There aren’t enough computer chips to power modern cars

(Credit: Unsplash)

This article is brought to you thanks to the collaboration of The European Sting with the World Economic Forum.

Author: Sean Fleming, Senior Writer, Formative Content


  • Global car sales fell in 2020.
  • A shortage of computer chips is compounding poor sales by holding up production.
  • That could cost the industry $60 billion.

Besides reeling from the impact of the COVID-19 pandemic, the motor sector now faces another major challenge – it can’t get all the computer chips it needs.

Modern cars are reliant on technology. There’s software that monitors engine performance and emissions, cruise-control that automatically adjusts to keep pace with the speed of the vehicle in front, alarms that are triggered by straying out of lane – not to mention bluetooth connectivity, parking sensors, keyless entry and a host of safety features.

And that’s just in a conventional car. Self-driving and semi-autonomous cars are even more tech-laden.

Chips with everything

The global shortage in supply of semiconductors has caused headaches for other sectors too: from mobile phones and games consoles to 5G-ready industrial and commercial equipment.

Apple faced potential production challenges to its new iPhone 12 model last year, according to Bloomberg. The handset is one of the latest generation of 5G-enabled phones. While shortages of consumer technology grab headlines, a lack of chips risks exacerbating other issues.

As one of the keystones of the Fourth Industrial Revolution, technology like 5G play an important part in helping some of the UN’s Sustainable Development Goals come to fruition. Several of the SDGs are dependent on technology, like Good Health and Wellbeing (SDG3), Industry, Innovation and Infrastructure (SDG9), and Sustainable Cities and Communities (SDG11).

What is the World Economic Forum doing about the Fourth Industrial Revolution?

The World Economic Forum was the first to draw the world’s attention to the Fourth Industrial Revolution, the current period of unprecedented change driven by rapid technological advances. Policies, norms and regulations have not been able to keep up with the pace of innovation, creating a growing need to fill this gap.

The Forum established the Centre for the Fourth Industrial Revolution Network in 2017 to ensure that new and emerging technologies will help—not harm—humanity in the future. Headquartered in San Francisco, the network launched centres in China, India and Japan in 2018 and is rapidly establishing locally-run Affiliate Centres in many countries around the world.World Economic Forum | Centre for the Fourth Industrial R…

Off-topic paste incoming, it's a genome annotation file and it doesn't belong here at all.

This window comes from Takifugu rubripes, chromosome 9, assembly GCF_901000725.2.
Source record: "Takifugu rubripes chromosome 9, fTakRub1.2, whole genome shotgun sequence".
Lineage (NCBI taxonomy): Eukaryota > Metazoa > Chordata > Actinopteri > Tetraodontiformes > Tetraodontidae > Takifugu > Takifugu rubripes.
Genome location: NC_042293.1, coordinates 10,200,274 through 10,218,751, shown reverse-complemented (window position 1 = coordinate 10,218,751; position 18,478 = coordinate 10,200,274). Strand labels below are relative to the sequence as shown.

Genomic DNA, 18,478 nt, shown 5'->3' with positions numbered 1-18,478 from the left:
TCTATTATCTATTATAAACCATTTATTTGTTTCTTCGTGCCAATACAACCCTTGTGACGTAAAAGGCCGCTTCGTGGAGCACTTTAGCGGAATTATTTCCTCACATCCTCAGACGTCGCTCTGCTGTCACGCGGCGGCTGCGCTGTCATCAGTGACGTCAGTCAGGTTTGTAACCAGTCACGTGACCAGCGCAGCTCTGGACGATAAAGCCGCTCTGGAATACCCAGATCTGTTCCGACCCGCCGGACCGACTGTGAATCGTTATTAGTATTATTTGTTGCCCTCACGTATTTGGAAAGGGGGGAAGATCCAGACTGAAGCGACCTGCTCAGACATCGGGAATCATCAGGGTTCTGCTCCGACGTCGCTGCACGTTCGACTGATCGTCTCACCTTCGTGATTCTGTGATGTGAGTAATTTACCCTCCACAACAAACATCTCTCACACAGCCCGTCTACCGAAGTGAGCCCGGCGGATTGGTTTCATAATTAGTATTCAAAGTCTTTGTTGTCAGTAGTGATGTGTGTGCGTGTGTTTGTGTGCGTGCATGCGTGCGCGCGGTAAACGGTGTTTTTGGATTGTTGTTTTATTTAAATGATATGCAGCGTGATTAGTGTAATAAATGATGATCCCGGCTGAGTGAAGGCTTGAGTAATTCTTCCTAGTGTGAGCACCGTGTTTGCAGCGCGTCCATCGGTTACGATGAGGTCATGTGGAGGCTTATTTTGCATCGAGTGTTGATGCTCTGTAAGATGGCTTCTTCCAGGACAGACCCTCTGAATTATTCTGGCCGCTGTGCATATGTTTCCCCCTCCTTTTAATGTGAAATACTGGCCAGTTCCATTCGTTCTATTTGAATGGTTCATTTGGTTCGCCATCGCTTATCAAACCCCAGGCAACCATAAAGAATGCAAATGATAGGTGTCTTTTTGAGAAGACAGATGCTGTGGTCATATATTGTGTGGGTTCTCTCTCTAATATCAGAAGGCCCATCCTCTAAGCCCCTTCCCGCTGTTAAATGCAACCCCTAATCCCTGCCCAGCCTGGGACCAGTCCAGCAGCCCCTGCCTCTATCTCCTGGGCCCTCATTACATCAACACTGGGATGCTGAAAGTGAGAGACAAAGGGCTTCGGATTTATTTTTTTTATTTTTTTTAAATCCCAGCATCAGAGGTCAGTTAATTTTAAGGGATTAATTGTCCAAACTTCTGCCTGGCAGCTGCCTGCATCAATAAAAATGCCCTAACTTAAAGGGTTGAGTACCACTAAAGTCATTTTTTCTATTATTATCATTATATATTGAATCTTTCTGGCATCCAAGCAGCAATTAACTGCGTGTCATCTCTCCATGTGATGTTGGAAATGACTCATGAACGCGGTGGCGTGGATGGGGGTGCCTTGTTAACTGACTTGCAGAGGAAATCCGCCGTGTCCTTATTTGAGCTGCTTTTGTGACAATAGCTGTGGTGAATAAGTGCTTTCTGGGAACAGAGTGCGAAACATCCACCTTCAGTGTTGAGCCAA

The global network is working closely with partners from government, business, academia and civil society to co-design and pilot agile frameworks for governing new and emerging technologies, including artificial intelligence (AI), autonomous vehicles, blockchain, data policy, digital trade, drones, internet of things (IoT), precision medicine and environmental innovations.

Learn more about the groundbreaking work that the Centre for the Fourth Industrial Revolution Network is doing to prepare us for the future.

Want to help us shape the Fourth Industrial Revolution? Contact us to find out how you can become a member or partner.

Pre-pandemic, global car sales were on track to be around 80 million vehicles for 2020. But that is expected to have fallen to 64 million, according to Statista.

“South America and Europe were among the hardest-hit regions, with auto sales in these regions contracting by about one-fourth year-on-year,” the data journalism site says.

a graph showing the number of cars sold worldwide between 2010 and 2021
Global car sales slumped in 2020. Image: Statista

That situation has been compounded by the lack of available chips, meaning cars aren’t rolling off the production lines fast enough and therefore aren’t being sold.

The damage done to global car sales by the lack of technology components is estimated to be around $60 billion, according to a report from CNBC.

“All the way up and down the supply chain, everybody is out some portion of money,” Dan Hearsch, a managing director at consulting firm AlixPartners told CNBC. “This could be 10% of global demand this year, its impact, which craters the recovery. We don’t think we’re overstating this.”

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